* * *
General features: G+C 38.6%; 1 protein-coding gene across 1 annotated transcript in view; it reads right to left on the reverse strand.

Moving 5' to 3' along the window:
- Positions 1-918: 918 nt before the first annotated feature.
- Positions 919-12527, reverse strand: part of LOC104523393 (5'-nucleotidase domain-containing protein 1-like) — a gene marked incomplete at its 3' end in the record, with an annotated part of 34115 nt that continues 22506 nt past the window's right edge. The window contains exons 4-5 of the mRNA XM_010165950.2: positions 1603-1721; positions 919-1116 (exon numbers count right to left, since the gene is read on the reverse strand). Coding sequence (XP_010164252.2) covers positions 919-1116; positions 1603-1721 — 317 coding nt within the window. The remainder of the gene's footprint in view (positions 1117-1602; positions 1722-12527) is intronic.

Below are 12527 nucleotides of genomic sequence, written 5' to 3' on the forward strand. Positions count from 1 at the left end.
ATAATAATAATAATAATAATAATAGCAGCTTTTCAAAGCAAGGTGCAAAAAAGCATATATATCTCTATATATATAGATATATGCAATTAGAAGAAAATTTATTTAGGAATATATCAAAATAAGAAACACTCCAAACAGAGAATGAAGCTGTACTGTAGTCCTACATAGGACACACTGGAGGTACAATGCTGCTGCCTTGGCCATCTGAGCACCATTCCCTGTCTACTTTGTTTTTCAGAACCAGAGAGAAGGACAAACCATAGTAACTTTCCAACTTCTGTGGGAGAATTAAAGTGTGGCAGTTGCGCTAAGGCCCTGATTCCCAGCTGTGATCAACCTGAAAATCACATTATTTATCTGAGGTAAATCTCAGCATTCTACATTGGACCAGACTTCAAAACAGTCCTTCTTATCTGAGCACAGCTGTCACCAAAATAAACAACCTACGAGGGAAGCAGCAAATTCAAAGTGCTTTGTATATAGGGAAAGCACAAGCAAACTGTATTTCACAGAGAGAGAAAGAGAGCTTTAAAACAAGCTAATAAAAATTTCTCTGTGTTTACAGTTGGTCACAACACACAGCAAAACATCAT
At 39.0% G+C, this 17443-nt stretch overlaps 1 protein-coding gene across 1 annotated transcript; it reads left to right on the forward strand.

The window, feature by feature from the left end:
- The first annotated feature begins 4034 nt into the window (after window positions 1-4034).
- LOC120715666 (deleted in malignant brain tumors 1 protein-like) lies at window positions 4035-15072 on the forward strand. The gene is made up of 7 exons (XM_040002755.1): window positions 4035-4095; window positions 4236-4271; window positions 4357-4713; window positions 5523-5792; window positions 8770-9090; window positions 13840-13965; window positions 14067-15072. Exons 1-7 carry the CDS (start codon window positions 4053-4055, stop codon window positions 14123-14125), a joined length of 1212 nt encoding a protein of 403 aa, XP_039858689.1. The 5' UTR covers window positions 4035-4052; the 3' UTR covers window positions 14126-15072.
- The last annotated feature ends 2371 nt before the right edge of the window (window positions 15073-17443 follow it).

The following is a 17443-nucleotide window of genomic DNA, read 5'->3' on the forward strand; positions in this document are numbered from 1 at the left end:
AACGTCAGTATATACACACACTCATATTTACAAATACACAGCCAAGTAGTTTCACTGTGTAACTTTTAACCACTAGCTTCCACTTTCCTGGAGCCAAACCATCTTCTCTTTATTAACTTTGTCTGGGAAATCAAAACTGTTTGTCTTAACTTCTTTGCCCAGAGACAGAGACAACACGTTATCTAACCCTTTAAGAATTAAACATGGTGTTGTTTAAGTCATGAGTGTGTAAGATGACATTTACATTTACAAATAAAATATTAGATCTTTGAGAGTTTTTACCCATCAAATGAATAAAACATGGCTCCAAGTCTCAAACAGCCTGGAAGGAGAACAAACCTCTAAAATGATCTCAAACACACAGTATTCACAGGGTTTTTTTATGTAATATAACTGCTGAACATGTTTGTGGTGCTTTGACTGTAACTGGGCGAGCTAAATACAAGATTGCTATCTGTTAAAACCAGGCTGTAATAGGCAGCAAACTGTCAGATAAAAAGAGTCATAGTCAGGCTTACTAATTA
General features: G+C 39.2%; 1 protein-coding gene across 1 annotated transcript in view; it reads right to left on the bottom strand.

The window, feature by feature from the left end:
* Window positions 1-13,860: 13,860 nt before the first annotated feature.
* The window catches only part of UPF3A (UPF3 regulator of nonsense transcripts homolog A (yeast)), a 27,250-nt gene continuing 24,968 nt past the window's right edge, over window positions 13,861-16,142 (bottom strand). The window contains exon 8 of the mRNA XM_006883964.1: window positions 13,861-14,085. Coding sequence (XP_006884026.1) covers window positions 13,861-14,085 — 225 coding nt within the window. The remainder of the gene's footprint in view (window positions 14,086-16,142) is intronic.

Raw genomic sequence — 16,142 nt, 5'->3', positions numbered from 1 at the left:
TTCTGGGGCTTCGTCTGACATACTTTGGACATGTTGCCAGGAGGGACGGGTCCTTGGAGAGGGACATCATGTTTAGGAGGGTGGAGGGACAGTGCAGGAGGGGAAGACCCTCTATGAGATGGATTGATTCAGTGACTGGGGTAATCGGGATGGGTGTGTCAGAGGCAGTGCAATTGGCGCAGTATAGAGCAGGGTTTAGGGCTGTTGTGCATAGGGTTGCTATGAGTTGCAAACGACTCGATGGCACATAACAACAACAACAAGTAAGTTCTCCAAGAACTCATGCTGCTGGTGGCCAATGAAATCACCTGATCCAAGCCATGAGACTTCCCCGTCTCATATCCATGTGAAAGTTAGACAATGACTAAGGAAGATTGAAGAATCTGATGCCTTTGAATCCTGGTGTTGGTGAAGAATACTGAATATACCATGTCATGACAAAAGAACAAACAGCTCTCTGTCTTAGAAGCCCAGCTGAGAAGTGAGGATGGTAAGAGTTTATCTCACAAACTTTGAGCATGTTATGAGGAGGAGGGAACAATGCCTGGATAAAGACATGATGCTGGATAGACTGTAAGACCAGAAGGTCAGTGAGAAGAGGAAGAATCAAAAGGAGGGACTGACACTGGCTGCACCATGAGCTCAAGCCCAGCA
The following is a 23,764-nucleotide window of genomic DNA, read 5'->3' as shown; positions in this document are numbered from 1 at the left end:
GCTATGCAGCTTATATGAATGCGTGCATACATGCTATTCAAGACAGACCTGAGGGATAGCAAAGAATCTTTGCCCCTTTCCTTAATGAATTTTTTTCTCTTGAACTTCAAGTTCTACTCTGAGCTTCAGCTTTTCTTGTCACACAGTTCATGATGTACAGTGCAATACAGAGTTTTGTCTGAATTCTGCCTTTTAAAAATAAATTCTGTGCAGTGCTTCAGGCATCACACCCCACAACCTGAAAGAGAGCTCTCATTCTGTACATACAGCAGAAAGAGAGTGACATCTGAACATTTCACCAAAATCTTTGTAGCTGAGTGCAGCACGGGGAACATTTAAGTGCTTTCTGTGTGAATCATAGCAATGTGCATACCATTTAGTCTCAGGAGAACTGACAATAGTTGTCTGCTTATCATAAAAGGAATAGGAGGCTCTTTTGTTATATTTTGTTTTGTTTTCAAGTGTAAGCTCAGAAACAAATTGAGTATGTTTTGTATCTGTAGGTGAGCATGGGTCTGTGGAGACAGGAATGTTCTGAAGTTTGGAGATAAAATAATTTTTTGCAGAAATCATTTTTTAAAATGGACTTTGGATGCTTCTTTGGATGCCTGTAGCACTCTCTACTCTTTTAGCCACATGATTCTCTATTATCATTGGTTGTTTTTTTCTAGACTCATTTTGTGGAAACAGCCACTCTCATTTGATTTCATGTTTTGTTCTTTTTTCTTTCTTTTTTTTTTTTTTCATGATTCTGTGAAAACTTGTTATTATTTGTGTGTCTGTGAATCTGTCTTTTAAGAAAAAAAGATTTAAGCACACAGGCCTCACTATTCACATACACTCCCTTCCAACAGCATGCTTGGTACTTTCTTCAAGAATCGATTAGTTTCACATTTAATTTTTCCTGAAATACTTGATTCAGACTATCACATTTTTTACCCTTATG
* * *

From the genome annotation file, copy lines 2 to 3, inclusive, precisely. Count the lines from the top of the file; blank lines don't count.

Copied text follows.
Moving 5' to 3' along the window:
- Positions 1-918: 918 nt before the first annotated feature.